I was 17 years old and heading down a path that would lead me to nowhere. I was sporadically attending school and didn’t really think I had any future. I came across De La Vega’s Become Your Dream message when walking down 86th St. and it hit me — I could have a future.

I sought out De La Vega at his store and was too intimidated to talk to him. I must have walked in and out three times before he began a conversation with me, probably knowing that I didn’t have the guts to start it with him. It was as if he could see right through me. We must have spoken for an hour, something he didn’t have to do — he had other customers and I didn’t have any money to buy something, and yet he invested his time in guiding me. He spoke of the power we have inside of ourselves to become anything we want to be, that nothing in life would be without sacrifice, but that I could become a powerful woman in this world. He told me to keep in touch and check in with him.

The next day I not only was early for school, but checked in with my guidance counselor to create a plan for my future. I will be graduating with honors in May from Hunter College. Had it not been for that fateful message that crossed my path one day, my story would be different. I have been accepted into Brooklyn Law School where I will pursue a life fighting injustice and pursuing an equal footing for Latinos in this country.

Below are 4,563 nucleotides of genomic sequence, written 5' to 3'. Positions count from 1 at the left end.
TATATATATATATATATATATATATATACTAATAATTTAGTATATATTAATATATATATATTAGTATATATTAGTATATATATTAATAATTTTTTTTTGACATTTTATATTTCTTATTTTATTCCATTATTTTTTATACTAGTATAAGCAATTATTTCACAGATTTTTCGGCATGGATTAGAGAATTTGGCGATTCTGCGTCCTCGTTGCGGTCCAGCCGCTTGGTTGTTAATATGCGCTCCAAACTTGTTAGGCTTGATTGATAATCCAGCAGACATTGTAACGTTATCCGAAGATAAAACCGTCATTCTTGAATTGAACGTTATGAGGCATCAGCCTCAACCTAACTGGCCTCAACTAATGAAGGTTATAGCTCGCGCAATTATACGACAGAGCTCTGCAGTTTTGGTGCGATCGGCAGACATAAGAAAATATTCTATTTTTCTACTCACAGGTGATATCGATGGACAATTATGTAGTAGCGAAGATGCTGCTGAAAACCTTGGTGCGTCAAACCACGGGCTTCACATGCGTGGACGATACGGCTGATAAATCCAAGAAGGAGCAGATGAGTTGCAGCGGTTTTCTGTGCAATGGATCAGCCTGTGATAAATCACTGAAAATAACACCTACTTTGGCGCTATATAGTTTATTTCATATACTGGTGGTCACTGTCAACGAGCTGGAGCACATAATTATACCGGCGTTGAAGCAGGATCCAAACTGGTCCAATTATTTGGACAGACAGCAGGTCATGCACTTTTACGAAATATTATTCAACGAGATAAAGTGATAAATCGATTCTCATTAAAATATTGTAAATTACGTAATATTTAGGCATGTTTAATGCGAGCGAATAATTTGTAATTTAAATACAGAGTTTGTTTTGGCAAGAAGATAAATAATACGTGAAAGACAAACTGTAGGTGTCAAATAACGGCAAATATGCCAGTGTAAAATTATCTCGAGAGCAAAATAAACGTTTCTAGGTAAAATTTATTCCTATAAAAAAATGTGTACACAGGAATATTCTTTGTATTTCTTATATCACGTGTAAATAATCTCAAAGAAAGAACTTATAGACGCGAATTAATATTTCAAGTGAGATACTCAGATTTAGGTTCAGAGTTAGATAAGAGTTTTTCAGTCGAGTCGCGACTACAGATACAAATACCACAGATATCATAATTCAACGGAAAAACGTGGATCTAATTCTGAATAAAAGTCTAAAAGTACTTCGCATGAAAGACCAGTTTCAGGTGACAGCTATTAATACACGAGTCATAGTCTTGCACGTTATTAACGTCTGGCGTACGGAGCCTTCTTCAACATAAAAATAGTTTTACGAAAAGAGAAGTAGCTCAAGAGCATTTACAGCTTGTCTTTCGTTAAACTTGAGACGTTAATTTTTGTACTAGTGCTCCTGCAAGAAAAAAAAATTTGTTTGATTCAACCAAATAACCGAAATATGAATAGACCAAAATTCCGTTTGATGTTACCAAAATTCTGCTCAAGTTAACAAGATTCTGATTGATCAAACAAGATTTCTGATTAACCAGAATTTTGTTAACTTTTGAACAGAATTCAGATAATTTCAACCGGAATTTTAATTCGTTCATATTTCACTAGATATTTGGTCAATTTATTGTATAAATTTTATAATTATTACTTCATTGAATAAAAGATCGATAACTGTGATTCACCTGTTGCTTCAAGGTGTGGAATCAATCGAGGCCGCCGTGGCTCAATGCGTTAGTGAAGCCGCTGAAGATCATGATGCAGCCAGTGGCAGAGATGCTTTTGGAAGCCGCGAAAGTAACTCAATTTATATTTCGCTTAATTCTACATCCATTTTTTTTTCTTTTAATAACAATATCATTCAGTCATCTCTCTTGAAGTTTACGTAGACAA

I am just one person in this world whose life has been changed by De La Vega, but he is like a farmer planting seeds that will grow and nourish this world. I don’t even know if he realizes the impact he has had on so many lives, but that is the story that should be told. 
 Vannessa Chacon

Fall of the veggie Temple

To The Editor:
I was hungry but couldn’t find my favorite vegetarian restaurant. Was I on the wrong block? No, I finally saw the place. Demolition orders were pasted up on plywood boards where the front windows used to be.

Unable to pay a huge rent increase upon lease renewal, The Temple in the Village restaurant, at 74 W. Third St. near Thompson St., serving macrobiotic, vegetarian and vegan food to the general public for the past 24 years, was forced to close its doors. We have not only lost another excellent, affordable restaurant — we have also lost some of the brightest and most capable members of our Village community.

When he was already in his mid-60s, the owner of The Temple, Joseph Lee, received his license to practice acupuncture in both New York and New Jersey. His wife once confided to me that her husband had rarely if ever been sick a day in his entire life. What a remarkable credential for a physician. How many others can say the same thing?

Who will ever forget the Lees’ intelligence, vigor and good humor? I was always glad to see Dan, their son, taking over on weekends, giving his parents the weekend off, and the vigilant cook coming out of the kitchen to double-check the buffet-style offerings. The Temple was not just a job to them.

The Lees are to be congratulated for feeding the general public for 24 years — “Twenty-four years minus one day,” Dr. Lee said to me over the telephone the other day. He was never one to exaggerate his accomplishments. Thank you, Dr. Lee! Best wishes to you and your family.
Barbara A. English

E-mail letters, not longer than 250 words in length, to news@thevillager.com or fax to 212-229-2790 or mail to The Villager, Letters to the Editor, 145 Sixth Ave., ground floor, NY, NY 10013. Please include phone number for confirmation purposes. The Villager reserves the right to edit letters for space, grammar, clarity and libel. The Villager does not publish anonymous letters.